Denizens of Dinosaur Island: Octyrannopus and Rocketceratops

Octyrannopus

New Monster: Octyrannopus

Stats: as Tyrannosaurus, except with tentacles and a central beak.

Attacks (in addition to stomp and tail-swipe):

  • Tentacles: +10 to hit, reach 10 ft., 2 targets. Hit: 15 (2d8+6) bludgeoning damage, and the target is grappled (escape DC 15). Until the grapple ends, the target is restrained, and the Octyrannopus has advantage to attack with its beak.
  • Beak: +10 to hit, reach 10 ft., 1 target. Hit: 17 (2d10+6) piercing damage.

The Octyrannopus is a hunter and scavenger of the Haunted Jungle. At some point in the past a normal tyrannosaur either ate or mated with some Cthulhoid horror from beyond space and time, and now there are octyrannopods running around, being all disturbing with their slick wet tentacles and disturbingly blank giant squid eyes. They’re more cunning and more cruel than garden-variety tyrannosaurs (INT+5), and expert at attacking from ambush.

My party encountered their first Octyrannopus when they came out of their most recent dungeon. As they’d been killing guards on the way in, they’d dragged the bodies out and stashed them in the jungle so roving patrols inside the dungeon wouldn’t find their dead comrades lying around. Eventually they penetrated the inner sanctum, had a big fight with the boss monster, and solved the puzzle that was the focus and raison d’etre of the dungeon. Wounded, wealthy, and happy, they staggered out of the dungeon and BAM!, there’s ole Octyrannopus gorging itself on the dead bodies they’d hid in the woods. Thereby illustrating the Smithian principle that it’s not just where you are geographically that generates story-fuel, it’s where you are in a chain of consequences.

Rocketceratops

New Monster: Rocketceratops

Stats: as Triceratops, but with 2d6 rockets where the horns should be.

Attack (in addition to charge and trample):

  • Rockets: +3 to hit at 0-30 meters, +0 to hit at 30-100 meters, -3 to hit at 100-300 meters, fires 1d4 per turn. Hit: everyone in 15-foot radius from point of impact makes a DC 12 DEX save, taking 4d6 explosive damage on a failed save or half as much on a success. Alternatively, rockets may be used to deliver biological or chemical weapons (hallucinogens, poisons, spores, etc.).

The rockets are ignited by bio-electrical pulses. If a Rocketceratops takes more than 10 electricity or lightning damage in a single turn, roll 1d6 and consult this table:

  1. No effect.
  2. Half the remaining rockets had their ignition systems fried, and will fail to launch when triggered. (For more fun, wait until the Rocketceratops tries to launch them and then roll one at a time see if they work.)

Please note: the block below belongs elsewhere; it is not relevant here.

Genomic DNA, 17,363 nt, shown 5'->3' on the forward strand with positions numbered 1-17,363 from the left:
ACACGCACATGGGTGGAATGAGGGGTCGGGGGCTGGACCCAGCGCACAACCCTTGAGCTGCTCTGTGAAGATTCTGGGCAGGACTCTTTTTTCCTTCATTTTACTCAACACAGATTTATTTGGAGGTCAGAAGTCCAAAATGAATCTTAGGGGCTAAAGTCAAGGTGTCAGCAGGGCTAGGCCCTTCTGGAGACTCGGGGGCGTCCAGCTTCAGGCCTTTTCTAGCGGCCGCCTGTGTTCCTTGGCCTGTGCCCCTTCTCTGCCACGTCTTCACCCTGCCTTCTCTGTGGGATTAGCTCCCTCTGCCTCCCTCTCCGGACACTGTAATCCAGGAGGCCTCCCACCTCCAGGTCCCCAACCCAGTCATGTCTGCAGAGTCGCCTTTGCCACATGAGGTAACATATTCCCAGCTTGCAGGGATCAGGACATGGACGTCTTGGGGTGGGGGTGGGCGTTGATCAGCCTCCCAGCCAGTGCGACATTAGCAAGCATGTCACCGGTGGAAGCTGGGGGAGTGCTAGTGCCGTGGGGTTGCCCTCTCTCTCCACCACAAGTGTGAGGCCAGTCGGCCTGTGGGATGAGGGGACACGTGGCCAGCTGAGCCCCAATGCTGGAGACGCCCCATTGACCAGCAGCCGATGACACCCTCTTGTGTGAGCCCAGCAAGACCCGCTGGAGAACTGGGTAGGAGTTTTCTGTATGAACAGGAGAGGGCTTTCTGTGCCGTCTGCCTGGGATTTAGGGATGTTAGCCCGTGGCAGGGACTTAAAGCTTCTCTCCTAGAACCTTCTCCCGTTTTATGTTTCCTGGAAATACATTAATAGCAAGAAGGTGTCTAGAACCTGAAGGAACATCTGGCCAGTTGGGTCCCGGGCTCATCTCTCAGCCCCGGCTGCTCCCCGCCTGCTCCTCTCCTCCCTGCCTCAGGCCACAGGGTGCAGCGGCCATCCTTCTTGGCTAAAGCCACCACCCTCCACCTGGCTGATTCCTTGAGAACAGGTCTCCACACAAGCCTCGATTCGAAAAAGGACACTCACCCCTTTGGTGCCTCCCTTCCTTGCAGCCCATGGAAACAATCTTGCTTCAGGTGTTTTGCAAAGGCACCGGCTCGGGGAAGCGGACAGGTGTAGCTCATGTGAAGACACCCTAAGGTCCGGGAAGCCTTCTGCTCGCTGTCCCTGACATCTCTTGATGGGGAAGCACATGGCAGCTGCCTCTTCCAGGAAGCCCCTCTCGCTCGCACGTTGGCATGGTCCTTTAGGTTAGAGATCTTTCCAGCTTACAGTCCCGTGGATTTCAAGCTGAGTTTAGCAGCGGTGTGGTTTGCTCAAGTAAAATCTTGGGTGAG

3. One rocket launches immediately on a random trajectory.  Roll 1d12 to determine heading (like a clock face, Rocketceratops facing 12:00) and 1d20 x 15 to determine the range in meters.
  4. Half the remaining rockets launch immediately on random trajectories. Roll heading and range for each rocket.
  5. All remaining rockets launch immediately on random trajectories. Roll heading and range for each rocket.
  6. All remaining rockets detonate immediately, dealing their normal damage to the Rocketceratops and to any creatures within the blast radius.

Unlike the Octyrannopus, which is a(n un)naturally-occurring consequence of trans-dimensional biological mingling, the Rocketceratops is a product of deliberate alchemical experimentation and genetic engineering. The horns develop normally, with hollow bony cores covered by a thick layer of keratin. Once the horns have attained full size, highly energetic compounds are deposited in the hollow spaces inside, until the horns are completely packed with what amounts to biologically-produced rocket fuel. The bony connection between each horn and the rest of the skull breaks down, and a cluster of massively enlarged neurons develops at the base of each horn. The neural clusters beneath each horn are under voluntary control – the Rocketceratops can deliberately trigger these neurons to deliver a powerful electrical pulse that ignites the rocket fuel and launches the horn. Aiming is fairly haphazard since the rockets are unguided. Rocketceratops brigades are therefore useless for pinpoint bombardments but they are effective against massed enemy formations, fortifications, and cities.

It is not uncommon to see a Rocketceratops fairly bristling with long metal pikes. Canny dino warriors know about the rockets’ vulnerability to electrical damage. They use the pikes, in conjunction with one or more chains dragging on the ground, as lightning rods to draw and dissipate bolts of electricity hurled by enemy sorcerors. For every pike sticking out from a Rocketceratops, jump up one die before rolling on the table above (i.e., 1 pike, roll d8 instead of d6, 2 pikes = d10, 3 pikes = d12, etc.), and ignore any results higher than 6.